Matthew C Solhjem

Mayo Foundation for Medical Education and Research, Scottsdale, AZ, United States

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Publications (5)12.71 Total impact

  • Matthew C Solhjem, Ivy A Petersen, Michael G Haddock
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    ABSTRACT: To determine the efficacy and complications of adjuvant vaginal high-dose-rate brachytherapy alone for patients with Stage I endometrial cancer in whom complete surgical staging had been performed. Between April 1998 and March 2004, 100 patients with Stage I endometrial cancer underwent surgical staging (total abdominal hysterectomy and bilateral salpingo-oophorectomy with pelvic +/- paraaortic nodal sampling) and postoperative vaginal high-dose-rate brachytherapy at our institution. The total dose was 2100 cGy in three fractions. With a median follow-up of 23 months (range 2-62), no pelvic or vaginal recurrences developed. All patients underwent pelvic dissection, and 42% underwent paraaortic nodal dissection. A median of 29.5 pelvic nodes (range 1-67) was removed (84% had >10 pelvic nodes removed). Most patients (73%) had endometrioid (or unspecified) adenocarcinoma, 16% had papillary serous carcinoma, and 11% had other histologic types. The International Federation of Gynecology and Obstetrics stage and grade was Stage IA, grade III in 5; Stage IB, grade I, II, or III in 6, 27, or 20, respectively; and Stage IC, grade I, II, or III in 13, 17, or 10, respectively. The Common Toxicity Criteria (version 2.0) complications were mild (Grade 1-2) and consisted primarily of vaginal mucosal changes, temporary urinary irritation, and temporary diarrhea. Adjuvant vaginal high-dose-rate brachytherapy alone may be a safe and effective alternative to pelvic external beam radiotherapy for surgical Stage I endometrial cancer.
    International Journal of Radiation OncologyBiologyPhysics 08/2005; 62(5):1379-84. · 4.52 Impact Factor
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    ABSTRACT: To quantify prostate volume (pvol) changes with transrectal ultrasound (TRUS) immediately after permanent prostate brachytherapy (PPB) and to correlate these changes with postimplant computed tomography (CT) volumetrics. To provide data relevant to evaluating the potential of TRUS-based image fusion for intraoperative dosimetry. Between July 2000 and January 2003, 177 patients underwent (125)I PPB monotherapy at our institution, and 165 patients provided research authorization. A total of 136 patients (82%) completed 4 imaging studies: planning TRUS, intraoperative pre- and postimplant TRUS, and CT. Mean planning TRUS pvol was 38.7 +/- 11.7 cc standard deviation (SD), 95% confidence interval (CI) (36.7, 40.7). Mean intraoperative TRUS pvol preimplant was 37.1 +/- 11.7 cc SD, 95% CI (35.1, 39.0), and postimplant was 44.5 +/- 15.1 cc SD, 95% CI (42.0, 47.1). The mean ratio of postimplant:preimplant intraoperative TRUS pvols was 1.2 +/- 0.2 SD, 95% CI (1.18, 1.24), and the difference in mean values was 7.5 cc (p < 0.0001). CT performed within 1 day revealed a mean pvol of 47.9 +/- 15.7 cc SD, 95% CI (45.2, 50.5). The mean volumetric ratio of CT to postimplant TRUS pvol was 1.13 +/- 0.36, 95% CI (1.07-1.19). Whereas mean preimplant step-section TRUS pvol measurements are similar, postimplant TRUS and CT measurements have greater variability that depend on initial pvol. CT-based pvol measurements determined a mean of 10.6 hours after implant were more likely to be identical to those of immediate postimplant TRUS in prostates >33 cc. These data are relevant for establishing accuracy in image-fusion based approaches being investigated for real-time intraoperative PPB dosimetry.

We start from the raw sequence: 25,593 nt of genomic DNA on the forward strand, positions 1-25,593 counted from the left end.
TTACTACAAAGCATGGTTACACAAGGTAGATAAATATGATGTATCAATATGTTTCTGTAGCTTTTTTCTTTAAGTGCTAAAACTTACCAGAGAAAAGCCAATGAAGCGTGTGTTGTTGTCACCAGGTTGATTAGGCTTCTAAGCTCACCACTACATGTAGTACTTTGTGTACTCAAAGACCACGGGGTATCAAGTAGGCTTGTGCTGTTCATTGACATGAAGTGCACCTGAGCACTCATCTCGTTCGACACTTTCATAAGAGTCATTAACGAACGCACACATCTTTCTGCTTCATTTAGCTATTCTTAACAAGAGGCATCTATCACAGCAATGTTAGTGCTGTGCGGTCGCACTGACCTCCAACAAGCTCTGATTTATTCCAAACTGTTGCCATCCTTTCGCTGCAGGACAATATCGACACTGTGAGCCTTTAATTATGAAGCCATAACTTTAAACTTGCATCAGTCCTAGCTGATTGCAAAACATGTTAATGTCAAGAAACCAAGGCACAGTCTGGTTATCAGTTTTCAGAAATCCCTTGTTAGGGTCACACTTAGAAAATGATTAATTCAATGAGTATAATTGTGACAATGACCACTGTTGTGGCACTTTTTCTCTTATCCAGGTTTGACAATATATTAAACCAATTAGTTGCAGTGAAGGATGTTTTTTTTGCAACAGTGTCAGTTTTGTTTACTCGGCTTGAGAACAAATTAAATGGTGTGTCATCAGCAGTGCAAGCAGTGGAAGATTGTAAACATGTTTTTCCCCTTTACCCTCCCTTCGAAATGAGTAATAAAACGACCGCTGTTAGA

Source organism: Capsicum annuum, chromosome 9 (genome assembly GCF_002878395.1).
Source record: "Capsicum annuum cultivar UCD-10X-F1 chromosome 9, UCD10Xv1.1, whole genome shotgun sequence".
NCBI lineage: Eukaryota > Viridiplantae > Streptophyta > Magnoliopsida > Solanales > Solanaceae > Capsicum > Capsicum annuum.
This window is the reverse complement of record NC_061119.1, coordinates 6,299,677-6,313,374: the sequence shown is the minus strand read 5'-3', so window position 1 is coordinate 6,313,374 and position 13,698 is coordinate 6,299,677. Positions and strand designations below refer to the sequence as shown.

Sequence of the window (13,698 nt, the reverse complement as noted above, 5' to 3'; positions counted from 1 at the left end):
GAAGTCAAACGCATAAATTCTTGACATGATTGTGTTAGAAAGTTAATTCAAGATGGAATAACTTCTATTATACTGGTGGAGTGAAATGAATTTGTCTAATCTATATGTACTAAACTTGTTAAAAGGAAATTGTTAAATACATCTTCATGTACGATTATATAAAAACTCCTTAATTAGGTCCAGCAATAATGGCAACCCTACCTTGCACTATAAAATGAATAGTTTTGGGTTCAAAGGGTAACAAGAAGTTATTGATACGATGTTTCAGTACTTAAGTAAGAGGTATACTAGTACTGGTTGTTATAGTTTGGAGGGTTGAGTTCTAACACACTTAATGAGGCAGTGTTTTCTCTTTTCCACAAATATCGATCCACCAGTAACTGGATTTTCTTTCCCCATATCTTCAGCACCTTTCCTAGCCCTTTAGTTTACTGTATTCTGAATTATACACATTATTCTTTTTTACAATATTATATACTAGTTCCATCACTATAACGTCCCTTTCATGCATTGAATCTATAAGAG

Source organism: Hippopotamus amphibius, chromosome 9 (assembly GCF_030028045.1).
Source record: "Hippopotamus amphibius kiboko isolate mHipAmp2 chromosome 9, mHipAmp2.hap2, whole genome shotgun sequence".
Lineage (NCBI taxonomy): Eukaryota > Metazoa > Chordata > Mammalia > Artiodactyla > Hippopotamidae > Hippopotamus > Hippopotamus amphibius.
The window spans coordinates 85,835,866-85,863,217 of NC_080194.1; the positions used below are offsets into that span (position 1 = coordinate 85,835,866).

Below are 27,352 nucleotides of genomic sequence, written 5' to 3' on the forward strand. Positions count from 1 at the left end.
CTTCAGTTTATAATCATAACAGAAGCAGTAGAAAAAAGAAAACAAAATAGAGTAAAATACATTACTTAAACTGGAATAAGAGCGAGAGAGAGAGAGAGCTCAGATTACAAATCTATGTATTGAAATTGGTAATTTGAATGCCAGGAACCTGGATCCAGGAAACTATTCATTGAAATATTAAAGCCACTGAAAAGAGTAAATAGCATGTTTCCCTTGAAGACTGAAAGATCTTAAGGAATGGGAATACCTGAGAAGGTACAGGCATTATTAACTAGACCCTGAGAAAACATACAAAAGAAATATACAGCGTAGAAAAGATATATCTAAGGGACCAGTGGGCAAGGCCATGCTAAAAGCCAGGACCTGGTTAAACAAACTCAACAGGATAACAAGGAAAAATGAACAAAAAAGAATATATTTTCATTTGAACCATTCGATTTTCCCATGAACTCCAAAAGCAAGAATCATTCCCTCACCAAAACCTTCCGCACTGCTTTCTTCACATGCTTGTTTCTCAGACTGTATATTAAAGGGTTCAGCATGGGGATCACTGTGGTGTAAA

International Journal of Radiation OncologyBiologyPhysics 11/2004; 60(3):767-76. · 4.52 Impact Factor